From Nagoya it’s a quick, straight journey down to Osaka over the Kumozu River. The JR Shinkansen bullet trains complete the route in just under an hour for approximately ¥6,380 (approx. $77 US), while local trains, which stop many times as the route rarely leaves urban development, can take up to three hours. If you’re looking to spend a couple of days in Osaka, dedicate at least a morning to Kaiyukan, one of the world’s largest aquariums, with 11,000 tons of water hosting several species of shark, otters, dolphins and seals. In the afternoon, visit the National Bunraku Theatre, one of the last places offering intricate Edo-era style puppet shows. Each puppet character is operated by three technicians and plays are set to traditional music from the 1600-1700s.

And if you’re in town in mid-March, you can’t miss the Sumo Spring Grand Tournament, the grand slam of sumo wrestling. Held at the Osaka Prefecture Gymnasium, this is the proud home of Japan’s most iconic sport and although tickets don’t come cheap, it’s a unique insight into Japanese culture and heritage. Not only is Osaka a great city in itself, but a further short train ride takes you to Kyoto, Japan’s main temple town. You can get there on the cheap by using Japan Rail’s slightly slower Shinkaisoku service or on the private Hankyu or Keihan lines, which take about an hour and cost ¥6,000 (approx. $73 US). Kansai Travel Through passes are also available should you want to explore around Osaka and across to Kobe.

Kyoto is the former capital of Japan and the residence of the Japanese emperor between 794 and 1868. His homes are among the city’s 17 Unesco-protected world heritage sites, including two imperial palaces, and two imperial villas, surrounded by sprawling gardens. If you’re a real history buff, register online with the Imperial Household Agency for English-language tours of the imperial palaces before arriving in Kyoto.

In March and April, join the city’s residents and check out the seasonal cherry blossoms on the Philosopher’s Path between Nanzen-ji to Ginkaku-ji, before shopping for jewellery and art made from Damascne, an ancient metal created by a process of embedding other metals together, that first originated in Syria, and now is only continued in Kyoto. The process includes rusting, corroding and boiling metals in tea, to create beautifully intricate pieces. Kyoto is also home to the Kinkaku-ji, the Temple of the Golden Pavilion. Originally built in 1387 as the retirement villa of a powerful Shogun, it was converted into a Zen Buddhist temple by his son and features extensive lacquer and gilding work, making it literally golden.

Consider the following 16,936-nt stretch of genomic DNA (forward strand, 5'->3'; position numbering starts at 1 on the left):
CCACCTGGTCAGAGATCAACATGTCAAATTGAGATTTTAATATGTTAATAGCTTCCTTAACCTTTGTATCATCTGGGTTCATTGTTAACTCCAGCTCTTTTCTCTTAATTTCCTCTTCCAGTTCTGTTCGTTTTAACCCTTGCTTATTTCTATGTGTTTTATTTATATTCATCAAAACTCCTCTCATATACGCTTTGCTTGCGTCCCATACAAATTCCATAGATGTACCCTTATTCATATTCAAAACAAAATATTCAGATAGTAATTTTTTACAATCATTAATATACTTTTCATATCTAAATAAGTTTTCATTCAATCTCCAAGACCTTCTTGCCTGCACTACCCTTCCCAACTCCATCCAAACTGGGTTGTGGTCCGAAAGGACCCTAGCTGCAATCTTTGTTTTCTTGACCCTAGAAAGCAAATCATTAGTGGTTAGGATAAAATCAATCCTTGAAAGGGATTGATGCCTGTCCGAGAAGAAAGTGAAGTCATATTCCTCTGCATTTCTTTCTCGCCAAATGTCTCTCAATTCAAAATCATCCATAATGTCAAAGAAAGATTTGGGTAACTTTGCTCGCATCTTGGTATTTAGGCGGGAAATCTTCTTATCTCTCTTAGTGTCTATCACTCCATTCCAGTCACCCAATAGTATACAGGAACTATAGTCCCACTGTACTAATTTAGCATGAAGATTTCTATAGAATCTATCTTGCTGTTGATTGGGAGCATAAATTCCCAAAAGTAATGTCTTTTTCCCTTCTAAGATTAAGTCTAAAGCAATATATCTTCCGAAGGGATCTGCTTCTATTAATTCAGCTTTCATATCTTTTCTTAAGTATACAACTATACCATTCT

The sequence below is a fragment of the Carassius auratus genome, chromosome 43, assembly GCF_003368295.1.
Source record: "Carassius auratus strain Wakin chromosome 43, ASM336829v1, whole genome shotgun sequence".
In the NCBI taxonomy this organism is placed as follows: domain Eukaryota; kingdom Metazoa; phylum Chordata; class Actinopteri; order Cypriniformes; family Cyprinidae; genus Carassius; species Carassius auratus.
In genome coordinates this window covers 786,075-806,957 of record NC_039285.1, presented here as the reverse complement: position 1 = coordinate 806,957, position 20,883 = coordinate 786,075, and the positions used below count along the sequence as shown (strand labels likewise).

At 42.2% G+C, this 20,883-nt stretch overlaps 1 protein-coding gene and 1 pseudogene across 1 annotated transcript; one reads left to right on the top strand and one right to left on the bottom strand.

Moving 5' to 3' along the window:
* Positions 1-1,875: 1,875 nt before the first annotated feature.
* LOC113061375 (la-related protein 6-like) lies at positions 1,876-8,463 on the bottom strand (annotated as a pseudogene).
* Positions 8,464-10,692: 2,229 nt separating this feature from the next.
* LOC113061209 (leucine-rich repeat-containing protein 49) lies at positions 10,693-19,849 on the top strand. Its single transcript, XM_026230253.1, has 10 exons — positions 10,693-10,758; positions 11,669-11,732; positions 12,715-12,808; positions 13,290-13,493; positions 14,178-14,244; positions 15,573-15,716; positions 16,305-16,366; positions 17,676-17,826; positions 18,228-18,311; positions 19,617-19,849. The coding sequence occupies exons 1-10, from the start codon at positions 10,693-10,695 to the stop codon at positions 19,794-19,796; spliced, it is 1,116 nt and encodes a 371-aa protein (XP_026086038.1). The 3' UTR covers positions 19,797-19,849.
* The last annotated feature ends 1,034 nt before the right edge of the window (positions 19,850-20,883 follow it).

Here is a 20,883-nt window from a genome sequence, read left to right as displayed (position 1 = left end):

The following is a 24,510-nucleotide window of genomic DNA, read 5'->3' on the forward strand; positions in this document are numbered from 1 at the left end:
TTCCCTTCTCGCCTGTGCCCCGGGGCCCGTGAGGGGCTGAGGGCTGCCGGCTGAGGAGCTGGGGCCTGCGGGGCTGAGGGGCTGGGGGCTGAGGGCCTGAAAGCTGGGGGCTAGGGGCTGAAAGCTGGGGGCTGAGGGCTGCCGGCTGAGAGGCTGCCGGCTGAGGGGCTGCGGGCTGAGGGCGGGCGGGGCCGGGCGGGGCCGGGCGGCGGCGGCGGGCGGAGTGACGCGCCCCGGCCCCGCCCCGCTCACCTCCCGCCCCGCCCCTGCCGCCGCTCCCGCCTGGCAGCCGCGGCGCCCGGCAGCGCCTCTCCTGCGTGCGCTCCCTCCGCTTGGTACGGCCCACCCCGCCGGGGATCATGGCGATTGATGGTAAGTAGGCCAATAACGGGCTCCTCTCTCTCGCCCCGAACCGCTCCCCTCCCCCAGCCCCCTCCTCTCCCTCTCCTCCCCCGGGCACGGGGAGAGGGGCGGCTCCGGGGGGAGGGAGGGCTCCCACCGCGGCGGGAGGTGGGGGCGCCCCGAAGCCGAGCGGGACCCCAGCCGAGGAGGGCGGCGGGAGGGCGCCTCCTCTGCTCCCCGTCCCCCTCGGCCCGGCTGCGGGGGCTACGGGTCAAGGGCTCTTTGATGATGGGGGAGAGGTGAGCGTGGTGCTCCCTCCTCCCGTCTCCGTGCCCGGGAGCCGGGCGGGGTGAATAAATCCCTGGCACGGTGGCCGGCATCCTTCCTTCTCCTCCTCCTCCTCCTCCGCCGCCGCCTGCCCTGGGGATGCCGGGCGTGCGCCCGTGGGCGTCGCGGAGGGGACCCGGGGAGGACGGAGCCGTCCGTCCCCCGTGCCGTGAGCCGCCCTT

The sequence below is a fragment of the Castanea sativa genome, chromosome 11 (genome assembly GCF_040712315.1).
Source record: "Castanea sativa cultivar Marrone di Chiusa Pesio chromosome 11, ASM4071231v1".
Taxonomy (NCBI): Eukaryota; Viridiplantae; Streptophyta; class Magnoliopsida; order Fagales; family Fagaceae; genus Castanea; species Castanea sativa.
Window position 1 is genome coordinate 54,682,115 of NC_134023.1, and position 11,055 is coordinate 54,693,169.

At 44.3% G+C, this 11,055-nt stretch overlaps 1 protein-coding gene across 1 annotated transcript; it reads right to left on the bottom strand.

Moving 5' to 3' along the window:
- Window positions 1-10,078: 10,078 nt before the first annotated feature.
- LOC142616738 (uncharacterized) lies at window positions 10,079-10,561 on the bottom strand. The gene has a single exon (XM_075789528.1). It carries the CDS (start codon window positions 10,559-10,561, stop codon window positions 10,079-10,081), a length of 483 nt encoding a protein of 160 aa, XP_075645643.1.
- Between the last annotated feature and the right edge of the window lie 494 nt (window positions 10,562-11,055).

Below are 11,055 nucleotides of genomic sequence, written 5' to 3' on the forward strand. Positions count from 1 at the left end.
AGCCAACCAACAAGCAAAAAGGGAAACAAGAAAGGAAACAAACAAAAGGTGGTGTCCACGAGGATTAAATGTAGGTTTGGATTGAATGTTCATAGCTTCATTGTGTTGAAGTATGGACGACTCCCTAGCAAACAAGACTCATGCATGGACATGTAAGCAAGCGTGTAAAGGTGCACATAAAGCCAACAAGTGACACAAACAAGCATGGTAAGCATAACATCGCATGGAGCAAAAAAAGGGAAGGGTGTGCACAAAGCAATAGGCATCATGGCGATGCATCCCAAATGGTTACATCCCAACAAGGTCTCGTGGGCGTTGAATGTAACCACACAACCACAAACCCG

The R-East Shinkansen bullet train from Kyoto towards Yokohama, at the southern outskirts of Tokyo, skirts back around Mt. Fuji, and heads north towards the famed marine city and the craggy eastern coast. Yokohama, the first port in Japan to open up to foreigners is only a short 30-minute train ride from downtown Tokyo (under two hours from Kyoto), yet possesses its own unique identity. Take one of the quirky Velo rickshaws for a tour of the waterfront and Chinatown and be sure to take in a ball game at Bay Stars Field, Japan’s baseball hub. To cap your rail journey through Japan, take a soak at the Manyou Club, with its wide range of hydrotherapy pools and views across the city in the evenings. After all, there’s no rush. Tokyo is only a 30-minute train ride away.

If You Go:
For information on Japan's rail system and the Japan Rail Pass, visit
Click here for Map (pdf) of Japan Rail System